Sleep, Dreams, and a Poem


The Incubus' Flash-light

He looked inside my head
And found a dream

He didn't like-;

As I looked back at him,
I found an incubus

Shinning a light

(and stole this poem from
him-last night).

Thoughts: Dreams and Poetry: in dreams we let go of our inhibitions; in poetry we write them back out. Some seem to be divine messages, while others seem more like satanic nightmares. Be that as it may, they are the gateway to our: fears, wishes and desires. Our brains remain active during sleep, thus some of us can plant an alarm clock within our system, and into our dreams.

During our dream states, muscle tone is nil (our bodies become paralyzed). Why? Well, if not, would you really like to act out your dreams? Not me, I'd end up on the floor swimming the ocean, or flying to another country without a plane.

It might be of interest to some: animals dream, just watch their eyes. But why? you might be asking, and that would be a good question; there are a few reasons. First, they are vulnerable, and yes, it is as it should be, part of the elimination process so other animals can eat. Second, cold blooded animals (reptiles) get energy from the sun, and thus at night, have very little; while warm blooded animals get it from food, and other ways to conserve energy, and sleep is one of the ways, like us humans. Hence, sleep requires dreaming, and sleep gives energy. And animals need time to sort out strategies for survival, I would expect.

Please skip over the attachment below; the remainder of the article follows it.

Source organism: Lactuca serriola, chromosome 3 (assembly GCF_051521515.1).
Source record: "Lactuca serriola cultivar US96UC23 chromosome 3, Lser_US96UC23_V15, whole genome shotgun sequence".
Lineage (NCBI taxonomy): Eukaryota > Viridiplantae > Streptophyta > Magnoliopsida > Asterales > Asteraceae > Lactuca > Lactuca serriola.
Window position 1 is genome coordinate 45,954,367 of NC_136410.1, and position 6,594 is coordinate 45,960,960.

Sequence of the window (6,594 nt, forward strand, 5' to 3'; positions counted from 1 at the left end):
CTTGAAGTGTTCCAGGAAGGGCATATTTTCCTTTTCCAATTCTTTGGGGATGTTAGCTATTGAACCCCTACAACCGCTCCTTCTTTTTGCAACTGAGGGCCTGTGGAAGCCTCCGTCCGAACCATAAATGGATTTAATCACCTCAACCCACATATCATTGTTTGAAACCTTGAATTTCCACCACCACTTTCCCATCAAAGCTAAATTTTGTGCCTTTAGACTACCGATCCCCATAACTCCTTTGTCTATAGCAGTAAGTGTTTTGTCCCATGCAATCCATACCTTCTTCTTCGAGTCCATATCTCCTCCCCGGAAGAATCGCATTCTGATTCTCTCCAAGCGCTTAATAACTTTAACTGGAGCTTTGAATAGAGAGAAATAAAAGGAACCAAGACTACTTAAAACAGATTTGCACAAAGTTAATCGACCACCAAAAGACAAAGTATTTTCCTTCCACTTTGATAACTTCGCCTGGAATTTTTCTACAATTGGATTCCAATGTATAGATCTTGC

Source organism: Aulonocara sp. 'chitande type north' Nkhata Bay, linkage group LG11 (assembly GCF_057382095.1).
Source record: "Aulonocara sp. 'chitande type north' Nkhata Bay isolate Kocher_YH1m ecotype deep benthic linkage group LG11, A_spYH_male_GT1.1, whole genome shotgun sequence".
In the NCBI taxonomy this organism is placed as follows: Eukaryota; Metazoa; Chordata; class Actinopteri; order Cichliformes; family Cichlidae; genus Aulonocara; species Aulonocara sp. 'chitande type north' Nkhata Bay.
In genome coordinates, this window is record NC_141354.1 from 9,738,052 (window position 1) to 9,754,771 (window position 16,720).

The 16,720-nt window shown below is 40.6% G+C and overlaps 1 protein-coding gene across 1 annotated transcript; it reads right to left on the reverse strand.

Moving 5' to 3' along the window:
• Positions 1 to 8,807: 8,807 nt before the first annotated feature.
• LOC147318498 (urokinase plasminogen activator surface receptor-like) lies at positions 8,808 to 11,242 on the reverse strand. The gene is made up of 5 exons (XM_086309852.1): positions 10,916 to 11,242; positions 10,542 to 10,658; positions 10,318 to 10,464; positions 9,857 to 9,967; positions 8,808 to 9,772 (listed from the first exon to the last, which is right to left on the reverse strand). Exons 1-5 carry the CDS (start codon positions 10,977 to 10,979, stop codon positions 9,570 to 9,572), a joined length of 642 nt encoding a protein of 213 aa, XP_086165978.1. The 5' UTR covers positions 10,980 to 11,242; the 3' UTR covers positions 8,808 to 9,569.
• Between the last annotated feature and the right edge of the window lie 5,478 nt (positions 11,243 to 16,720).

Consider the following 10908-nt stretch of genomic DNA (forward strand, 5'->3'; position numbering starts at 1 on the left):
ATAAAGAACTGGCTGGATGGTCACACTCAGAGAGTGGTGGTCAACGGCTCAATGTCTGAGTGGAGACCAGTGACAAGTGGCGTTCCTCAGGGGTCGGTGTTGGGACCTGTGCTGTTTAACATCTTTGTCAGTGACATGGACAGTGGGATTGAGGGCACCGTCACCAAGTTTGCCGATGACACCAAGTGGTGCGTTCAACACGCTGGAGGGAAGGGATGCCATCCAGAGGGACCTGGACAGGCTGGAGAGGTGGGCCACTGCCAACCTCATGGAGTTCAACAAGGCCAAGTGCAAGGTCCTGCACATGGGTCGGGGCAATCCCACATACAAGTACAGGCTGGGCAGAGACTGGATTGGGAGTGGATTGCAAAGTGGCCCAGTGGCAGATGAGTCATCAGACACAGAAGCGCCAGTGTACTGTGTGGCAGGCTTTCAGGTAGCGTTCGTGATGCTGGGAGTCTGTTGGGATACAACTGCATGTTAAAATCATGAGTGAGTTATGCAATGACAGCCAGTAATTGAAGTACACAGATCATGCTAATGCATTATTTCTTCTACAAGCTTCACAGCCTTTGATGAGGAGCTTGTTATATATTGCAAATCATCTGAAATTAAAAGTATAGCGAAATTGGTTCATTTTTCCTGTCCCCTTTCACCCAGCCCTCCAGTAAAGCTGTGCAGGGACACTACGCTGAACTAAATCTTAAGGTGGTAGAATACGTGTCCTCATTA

So I must ask myself: what dreams or memories are worthy of being a poem? For our brain-during sleep-sorts out the things worthwhile putting into our memory banks, and throwing away the rest. If not we'd have a big head, with a lot of useless-knowledge. Out of the #642 poems I've written, about 20% came out of dreams; and likewise with my 150-short stories, and some 40-longer stories. So I can thank my sleeping and dreaming, for giving much of my daily writings.

Note: #640, 5/10/05. Written while at the bookstore, coffee shop, in Roseville, Minnesota, USA

Poet Dennis Siluk, http://dennissiluk.tripod.com


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